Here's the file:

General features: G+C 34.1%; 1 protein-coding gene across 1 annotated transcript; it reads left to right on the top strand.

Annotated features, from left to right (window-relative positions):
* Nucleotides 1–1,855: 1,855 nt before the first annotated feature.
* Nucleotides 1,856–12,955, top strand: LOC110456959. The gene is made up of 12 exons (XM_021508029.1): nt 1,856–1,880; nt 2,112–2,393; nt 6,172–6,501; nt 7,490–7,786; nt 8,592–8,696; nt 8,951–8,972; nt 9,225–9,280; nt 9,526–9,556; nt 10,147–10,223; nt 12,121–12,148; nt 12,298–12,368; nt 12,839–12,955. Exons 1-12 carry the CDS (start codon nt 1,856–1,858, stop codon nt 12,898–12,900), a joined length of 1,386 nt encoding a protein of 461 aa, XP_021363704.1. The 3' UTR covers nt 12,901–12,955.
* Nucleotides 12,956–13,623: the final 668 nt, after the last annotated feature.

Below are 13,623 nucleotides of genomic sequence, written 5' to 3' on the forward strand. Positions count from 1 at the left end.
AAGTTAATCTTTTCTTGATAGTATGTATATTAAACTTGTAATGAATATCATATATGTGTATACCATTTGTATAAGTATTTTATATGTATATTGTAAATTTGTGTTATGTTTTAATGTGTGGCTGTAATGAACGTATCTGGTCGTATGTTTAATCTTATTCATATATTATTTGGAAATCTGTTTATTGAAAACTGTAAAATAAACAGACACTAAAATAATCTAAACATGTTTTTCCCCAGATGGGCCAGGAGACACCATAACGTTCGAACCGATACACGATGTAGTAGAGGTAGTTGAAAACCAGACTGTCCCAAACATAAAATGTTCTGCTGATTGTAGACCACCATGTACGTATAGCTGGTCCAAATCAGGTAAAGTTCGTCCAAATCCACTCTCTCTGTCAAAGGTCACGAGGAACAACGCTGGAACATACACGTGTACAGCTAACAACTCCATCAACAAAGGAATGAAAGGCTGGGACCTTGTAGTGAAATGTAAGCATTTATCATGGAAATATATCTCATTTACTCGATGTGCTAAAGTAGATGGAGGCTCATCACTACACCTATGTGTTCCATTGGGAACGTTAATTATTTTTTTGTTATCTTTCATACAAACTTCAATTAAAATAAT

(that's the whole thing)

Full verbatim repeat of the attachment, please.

General features: G+C 34.1%; 1 protein-coding gene across 1 annotated transcript; it reads left to right on the top strand.

Annotated features, from left to right (window-relative positions):
* Nucleotides 1–1,855: 1,855 nt before the first annotated feature.
* Nucleotides 1,856–12,955, top strand: LOC110456959. The gene is made up of 12 exons (XM_021508029.1): nt 1,856–1,880; nt 2,112–2,393; nt 6,172–6,501; nt 7,490–7,786; nt 8,592–8,696; nt 8,951–8,972; nt 9,225–9,280; nt 9,526–9,556; nt 10,147–10,223; nt 12,121–12,148; nt 12,298–12,368; nt 12,839–12,955. Exons 1-12 carry the CDS (start codon nt 1,856–1,858, stop codon nt 12,898–12,900), a joined length of 1,386 nt encoding a protein of 461 aa, XP_021363704.1. The 3' UTR covers nt 12,901–12,955.
* Nucleotides 12,956–13,623: the final 668 nt, after the last annotated feature.

Below are 13,623 nucleotides of genomic sequence, written 5' to 3' on the forward strand. Positions count from 1 at the left end.
AAGTTAATCTTTTCTTGATAGTATGTATATTAAACTTGTAATGAATATCATATATGTGTATACCATTTGTATAAGTATTTTATATGTATATTGTAAATTTGTGTTATGTTTTAATGTGTGGCTGTAATGAACGTATCTGGTCGTATGTTTAATCTTATTCATATATTATTTGGAAATCTGTTTATTGAAAACTGTAAAATAAACAGACACTAAAATAATCTAAACATGTTTTTCCCCAGATGGGCCAGGAGACACCATAACGTTCGAACCGATACACGATGTAGTAGAGGTAGTTGAAAACCAGACTGTCCCAAACATAAAATGTTCTGCTGATTGTAGACCACCATGTACGTATAGCTGGTCCAAATCAGGTAAAGTTCGTCCAAATCCACTCTCTCTGTCAAAGGTCACGAGGAACAACGCTGGAACATACACGTGTACAGCTAACAACTCCATCAACAAAGGAATGAAAGGCTGGGACCTTGTAGTGAAATGTAAGCATTTATCATGGAAATATATCTCATTTACTCGATGTGCTAAAGTAGATGGAGGCTCATCACTACACCTATGTGTTCCATTGGGAACGTTAATTATTTTTTTGTTATCTTTCATACAAACTTCAATTAAAATAAT